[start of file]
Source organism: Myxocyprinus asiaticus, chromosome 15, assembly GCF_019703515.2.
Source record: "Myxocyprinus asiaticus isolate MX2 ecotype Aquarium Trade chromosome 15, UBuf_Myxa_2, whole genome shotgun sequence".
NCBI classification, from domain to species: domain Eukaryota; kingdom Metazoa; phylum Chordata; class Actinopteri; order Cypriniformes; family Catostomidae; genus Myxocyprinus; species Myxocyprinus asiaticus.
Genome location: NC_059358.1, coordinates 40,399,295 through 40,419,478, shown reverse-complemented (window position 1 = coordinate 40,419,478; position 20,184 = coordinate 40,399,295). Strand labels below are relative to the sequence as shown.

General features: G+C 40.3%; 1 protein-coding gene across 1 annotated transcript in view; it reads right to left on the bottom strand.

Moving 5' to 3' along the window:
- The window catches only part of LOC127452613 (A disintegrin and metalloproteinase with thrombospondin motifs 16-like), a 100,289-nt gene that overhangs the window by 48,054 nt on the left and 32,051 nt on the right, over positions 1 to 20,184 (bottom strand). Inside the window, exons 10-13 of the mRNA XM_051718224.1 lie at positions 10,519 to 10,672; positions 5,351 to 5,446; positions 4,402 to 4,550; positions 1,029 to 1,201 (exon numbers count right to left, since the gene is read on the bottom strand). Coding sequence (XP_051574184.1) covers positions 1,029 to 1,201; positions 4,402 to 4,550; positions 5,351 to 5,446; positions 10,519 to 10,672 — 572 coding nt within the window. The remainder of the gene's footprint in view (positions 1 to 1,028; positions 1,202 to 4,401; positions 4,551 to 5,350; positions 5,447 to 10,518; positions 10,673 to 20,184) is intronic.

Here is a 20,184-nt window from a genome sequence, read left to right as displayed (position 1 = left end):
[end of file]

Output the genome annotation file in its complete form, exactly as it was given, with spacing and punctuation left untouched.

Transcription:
Source organism: Myxocyprinus asiaticus, chromosome 15, assembly GCF_019703515.2.
Source record: "Myxocyprinus asiaticus isolate MX2 ecotype Aquarium Trade chromosome 15, UBuf_Myxa_2, whole genome shotgun sequence".
NCBI classification, from domain to species: domain Eukaryota; kingdom Metazoa; phylum Chordata; class Actinopteri; order Cypriniformes; family Catostomidae; genus Myxocyprinus; species Myxocyprinus asiaticus.
Genome location: NC_059358.1, coordinates 40,399,295 through 40,419,478, shown reverse-complemented (window position 1 = coordinate 40,419,478; position 20,184 = coordinate 40,399,295). Strand labels below are relative to the sequence as shown.

General features: G+C 40.3%; 1 protein-coding gene across 1 annotated transcript in view; it reads right to left on the bottom strand.

Moving 5' to 3' along the window:
- The window catches only part of LOC127452613 (A disintegrin and metalloproteinase with thrombospondin motifs 16-like), a 100,289-nt gene that overhangs the window by 48,054 nt on the left and 32,051 nt on the right, over positions 1 to 20,184 (bottom strand). Inside the window, exons 10-13 of the mRNA XM_051718224.1 lie at positions 10,519 to 10,672; positions 5,351 to 5,446; positions 4,402 to 4,550; positions 1,029 to 1,201 (exon numbers count right to left, since the gene is read on the bottom strand). Coding sequence (XP_051574184.1) covers positions 1,029 to 1,201; positions 4,402 to 4,550; positions 5,351 to 5,446; positions 10,519 to 10,672 — 572 coding nt within the window. The remainder of the gene's footprint in view (positions 1 to 1,028; positions 1,202 to 4,401; positions 4,551 to 5,350; positions 5,447 to 10,518; positions 10,673 to 20,184) is intronic.

Here is a 20,184-nt window from a genome sequence, read left to right as displayed (position 1 = left end):